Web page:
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August 28, 2007
US Seeks Extradition of AUC Commander
By Dr. Steven L. Taylor

Remember the AUC member who was stripped of his cease-fire privileges that I mentioned the other day? Well, the US has requested his extradition (via the BBC: US seeks Colombian paramilitary):

Colombia said Jimenez violated a peace agreement by continuing to organise cocaine shipments and run a criminal empire from prison.

Jimenez is wanted in the US on drug trafficking charges

[…]

He is the first jailed warlord to lose benefits agreed under a 2003 peace deal which led paramilitary leaders to surrender and demobilise 31,000 of their men in exchange for reduced jail terms and extradition protection.

The Uribe administration has been quite willing to extradite such persons to the US, so the track record suggests that they will do so here. Further since, Jimenez was caught breaking the demobilization agreement, I suspect that the Colombian government will want to make an example of him. Given that one of the things that narcos have wanted to avoid is extradition to the US this situation will give Uribe a chance to send a signal to the other AUC commanders: behave or be sent to the US for trial.=.

Filed under: US-Colombian Relations, Drogas, Paramilitares | Comments (0) |Send TrackBack
August 25, 2007
Imprisoned AUC Commander Loses Demobilization Benefits
By Dr. Steven L. Taylor

Via the BBC: Colombia warlord loses benefits

The authorities said they had evidence that Carlos Jimenez, also known as Macaco, was continuing to smuggle drugs and run a criminal empire from prison.

He has been transferred to Colombia’s most secure prison, Combita, and will be tried as an ordinary criminal.

Jimenez could also be extradited to the US although no request has been made.

The move means Jimenez loses the benefits given to demobilised paramilitaries, including shorter sentences.

The idea that Jimenez could have been continuing criminal activities in prison is hardly a surprise. Indeed, for anyone familiar with Colombia’s track record on curtailing criminal activity by high profile prisoners, this news will likely elicit nothing more than a yawn.

The interesting part is that Jimenez’s actions are in violation of the demobilization agreement between the government at the paramilitary group known at the United Self-Defense Forces of Colombia (AUC). The real question now will be if the Colombia justice system actually succeeds in treating Jimenez like a common criminal, and it will be quite interesting to see if the US seeks his extradition. From there the real question will be if this will dissuade other imprisoned AUC commanders from continuing their criminal activities.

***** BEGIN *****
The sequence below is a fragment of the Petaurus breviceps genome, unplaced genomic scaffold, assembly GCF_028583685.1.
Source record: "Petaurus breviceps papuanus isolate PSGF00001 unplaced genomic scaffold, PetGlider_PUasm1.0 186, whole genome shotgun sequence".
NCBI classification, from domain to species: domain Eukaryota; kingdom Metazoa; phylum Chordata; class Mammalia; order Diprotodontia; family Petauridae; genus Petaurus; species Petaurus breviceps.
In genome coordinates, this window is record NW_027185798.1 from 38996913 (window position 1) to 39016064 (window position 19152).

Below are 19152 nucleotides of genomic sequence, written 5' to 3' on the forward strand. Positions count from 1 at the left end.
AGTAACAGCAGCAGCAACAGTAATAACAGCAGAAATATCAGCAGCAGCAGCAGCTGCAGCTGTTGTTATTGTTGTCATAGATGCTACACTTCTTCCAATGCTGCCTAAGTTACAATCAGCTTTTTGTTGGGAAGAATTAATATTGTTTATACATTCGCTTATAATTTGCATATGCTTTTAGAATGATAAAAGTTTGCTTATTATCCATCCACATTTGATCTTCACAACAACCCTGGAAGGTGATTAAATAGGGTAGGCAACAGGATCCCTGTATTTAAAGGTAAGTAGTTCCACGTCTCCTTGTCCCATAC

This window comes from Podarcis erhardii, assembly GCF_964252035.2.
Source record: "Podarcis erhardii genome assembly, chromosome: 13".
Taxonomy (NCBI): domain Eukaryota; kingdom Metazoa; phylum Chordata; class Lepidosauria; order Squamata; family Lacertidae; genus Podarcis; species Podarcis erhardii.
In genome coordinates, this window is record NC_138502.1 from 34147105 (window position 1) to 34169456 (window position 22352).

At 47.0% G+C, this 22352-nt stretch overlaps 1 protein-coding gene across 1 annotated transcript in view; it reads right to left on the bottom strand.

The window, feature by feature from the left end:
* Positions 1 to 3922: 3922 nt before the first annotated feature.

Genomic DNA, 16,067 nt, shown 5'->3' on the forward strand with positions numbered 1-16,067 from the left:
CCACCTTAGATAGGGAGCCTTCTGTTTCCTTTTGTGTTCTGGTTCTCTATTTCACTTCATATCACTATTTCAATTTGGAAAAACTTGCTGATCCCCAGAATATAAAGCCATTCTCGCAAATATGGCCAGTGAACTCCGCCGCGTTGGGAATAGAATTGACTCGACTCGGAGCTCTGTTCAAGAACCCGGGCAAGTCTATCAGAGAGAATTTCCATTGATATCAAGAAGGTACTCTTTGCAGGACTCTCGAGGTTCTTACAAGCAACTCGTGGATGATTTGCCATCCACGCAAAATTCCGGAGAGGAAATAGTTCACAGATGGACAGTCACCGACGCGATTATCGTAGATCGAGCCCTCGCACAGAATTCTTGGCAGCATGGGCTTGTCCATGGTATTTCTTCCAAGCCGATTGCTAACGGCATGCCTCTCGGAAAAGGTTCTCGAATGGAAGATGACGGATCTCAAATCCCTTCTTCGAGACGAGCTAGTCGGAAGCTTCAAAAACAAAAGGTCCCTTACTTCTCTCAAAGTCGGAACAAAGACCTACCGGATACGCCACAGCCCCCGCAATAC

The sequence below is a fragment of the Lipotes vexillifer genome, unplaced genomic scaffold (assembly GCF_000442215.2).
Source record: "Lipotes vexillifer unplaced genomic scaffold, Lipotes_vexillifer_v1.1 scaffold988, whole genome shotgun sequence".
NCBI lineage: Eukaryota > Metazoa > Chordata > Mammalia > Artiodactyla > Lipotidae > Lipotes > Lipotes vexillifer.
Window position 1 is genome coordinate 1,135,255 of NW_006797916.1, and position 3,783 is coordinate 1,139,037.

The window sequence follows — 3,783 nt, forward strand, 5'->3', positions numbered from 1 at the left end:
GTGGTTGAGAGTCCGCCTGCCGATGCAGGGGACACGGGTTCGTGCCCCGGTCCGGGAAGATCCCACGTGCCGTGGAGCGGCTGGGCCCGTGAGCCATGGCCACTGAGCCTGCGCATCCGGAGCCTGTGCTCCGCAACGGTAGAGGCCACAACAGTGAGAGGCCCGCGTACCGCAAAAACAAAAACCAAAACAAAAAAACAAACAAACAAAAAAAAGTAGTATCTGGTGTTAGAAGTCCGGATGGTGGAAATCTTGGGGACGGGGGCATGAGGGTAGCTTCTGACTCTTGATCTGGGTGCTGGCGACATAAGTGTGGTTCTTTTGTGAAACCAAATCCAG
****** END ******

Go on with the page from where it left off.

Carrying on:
Filed under: Justicia, Paramilitares | Comments (0) |Send TrackBack
August 8, 2007
Another Narcosub Found
By Dr. Steven L. Taylor

Via the AP: Colombia navy seizes sub in coke probe - 08/07/2007 - MiamiHerald.com

Colombia’s navy seized a 65-foot submarine that likely was used to haul tons of cocaine on part of its journey to the United States, officials said Tuesday.

No drugs were found or arrests made when the fiberglass submarine was discovered Sunday in a swampy mangrove about six miles off the northernmost point of Colombia’s Caribbean coast.

The blue-colored, diesel-powered vessel had sophisticated communications systems and was capable of carrying up to 11 tons of cocaine

I say “another” in the title, as there have been several of these types of thing seized over the years. It is always an excellent illustration of the lengths to which smugglers will (and can, given the profits) go to move their product.

Filed under: Drogas | Comments (0) |Send TrackBack
August 3, 2007
Uribe Offers “Safe Haven” for Talks with Guerrillas
By Dr. Steven L. Taylor

Via the BBC: Uribe offers Colombia talks zone

Colombian President Alvaro Uribe has offered to create a temporary safe haven for peace talks, if left-wing guerrillas free hundreds of hostages.

Mr Uribe said he would then also be willing to release rebel prisoners.

[…]

The Farc has not responded officially but a website which carries rebel statements rejected the proposal.

“There will definitively be no humanitarian exchange with Uribe,” a statement on the Anncol website began.

The FARC would prefer a demilitarized zone in the southwest of Colombia. However, after the disaster that was the Pastrana administration’s (1998-2002) attempt at such a zone, I can’t imagine any Colombian president ceding such a space again anytime soon, and certainly not Alvaro Uribe.

I also have a hard time seeing the FARC negotiating with the Uribe administration given that the FARC consider Uribe linked directly to paramilitary groups. This is problematic for a variety of reasons, not the least of which being that the last major peace accord (not the last set of talks, but the last major agreement) between the FARC and the government, back during the Betancur administration (1982-1986) led to the creation of a political party, the Patriotic Union (UP). Over the course of less than two decades, right-wing paramilitary groups (linked directly to the AUC that is in talks with the government to demobilize) assassinated upwards of 4,000 members of the UP, in what has been accurately terms a “political genocide.”